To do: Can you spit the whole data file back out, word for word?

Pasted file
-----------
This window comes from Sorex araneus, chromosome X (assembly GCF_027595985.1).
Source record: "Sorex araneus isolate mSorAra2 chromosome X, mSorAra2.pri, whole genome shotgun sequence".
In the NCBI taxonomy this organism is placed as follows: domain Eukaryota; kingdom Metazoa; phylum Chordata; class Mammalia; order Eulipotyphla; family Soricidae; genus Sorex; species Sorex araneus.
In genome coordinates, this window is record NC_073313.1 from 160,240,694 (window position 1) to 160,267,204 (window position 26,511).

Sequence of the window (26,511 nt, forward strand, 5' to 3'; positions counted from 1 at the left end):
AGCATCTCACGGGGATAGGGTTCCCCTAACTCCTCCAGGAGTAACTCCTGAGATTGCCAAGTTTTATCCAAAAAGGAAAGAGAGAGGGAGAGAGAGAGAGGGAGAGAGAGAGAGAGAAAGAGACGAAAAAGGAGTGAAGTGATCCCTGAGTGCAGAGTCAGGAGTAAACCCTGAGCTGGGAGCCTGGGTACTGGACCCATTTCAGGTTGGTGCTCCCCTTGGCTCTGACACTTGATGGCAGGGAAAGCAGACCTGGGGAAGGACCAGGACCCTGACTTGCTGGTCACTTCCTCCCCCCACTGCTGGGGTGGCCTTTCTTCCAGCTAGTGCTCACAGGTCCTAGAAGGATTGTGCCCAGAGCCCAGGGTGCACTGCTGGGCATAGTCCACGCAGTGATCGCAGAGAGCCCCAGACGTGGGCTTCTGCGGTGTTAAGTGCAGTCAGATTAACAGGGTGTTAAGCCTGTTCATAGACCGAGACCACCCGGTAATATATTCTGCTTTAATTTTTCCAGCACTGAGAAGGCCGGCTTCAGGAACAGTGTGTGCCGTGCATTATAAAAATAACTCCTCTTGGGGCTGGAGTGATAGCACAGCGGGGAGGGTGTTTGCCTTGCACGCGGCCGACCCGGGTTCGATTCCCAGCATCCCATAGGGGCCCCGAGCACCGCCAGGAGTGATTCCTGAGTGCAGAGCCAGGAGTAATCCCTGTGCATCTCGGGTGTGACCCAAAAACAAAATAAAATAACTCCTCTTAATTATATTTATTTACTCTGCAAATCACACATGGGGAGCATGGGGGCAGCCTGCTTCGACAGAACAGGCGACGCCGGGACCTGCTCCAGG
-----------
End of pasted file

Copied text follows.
This window comes from Sorex araneus, chromosome X (assembly GCF_027595985.1).
Source record: "Sorex araneus isolate mSorAra2 chromosome X, mSorAra2.pri, whole genome shotgun sequence".
In the NCBI taxonomy this organism is placed as follows: domain Eukaryota; kingdom Metazoa; phylum Chordata; class Mammalia; order Eulipotyphla; family Soricidae; genus Sorex; species Sorex araneus.
In genome coordinates, this window is record NC_073313.1 from 160,240,694 (window position 1) to 160,267,204 (window position 26,511).

Sequence of the window (26,511 nt, forward strand, 5' to 3'; positions counted from 1 at the left end):
AGCATCTCACGGGGATAGGGTTCCCCTAACTCCTCCAGGAGTAACTCCTGAGATTGCCAAGTTTTATCCAAAAAGGAAAGAGAGAGGGAGAGAGAGAGAGGGAGAGAGAGAGAGAGAAAGAGACGAAAAAGGAGTGAAGTGATCCCTGAGTGCAGAGTCAGGAGTAAACCCTGAGCTGGGAGCCTGGGTACTGGACCCATTTCAGGTTGGTGCTCCCCTTGGCTCTGACACTTGATGGCAGGGAAAGCAGACCTGGGGAAGGACCAGGACCCTGACTTGCTGGTCACTTCCTCCCCCCACTGCTGGGGTGGCCTTTCTTCCAGCTAGTGCTCACAGGTCCTAGAAGGATTGTGCCCAGAGCCCAGGGTGCACTGCTGGGCATAGTCCACGCAGTGATCGCAGAGAGCCCCAGACGTGGGCTTCTGCGGTGTTAAGTGCAGTCAGATTAACAGGGTGTTAAGCCTGTTCATAGACCGAGACCACCCGGTAATATATTCTGCTTTAATTTTTCCAGCACTGAGAAGGCCGGCTTCAGGAACAGTGTGTGCCGTGCATTATAAAAATAACTCCTCTTGGGGCTGGAGTGATAGCACAGCGGGGAGGGTGTTTGCCTTGCACGCGGCCGACCCGGGTTCGATTCCCAGCATCCCATAGGGGCCCCGAGCACCGCCAGGAGTGATTCCTGAGTGCAGAGCCAGGAGTAATCCCTGTGCATCTCGGGTGTGACCCAAAAACAAAATAAAATAACTCCTCTTAATTATATTTATTTACTCTGCAAATCACACATGGGGAGCATGGGGGCAGCCTGCTTCGACAGAACAGGCGACGCCGGGACCTGCTCCAGG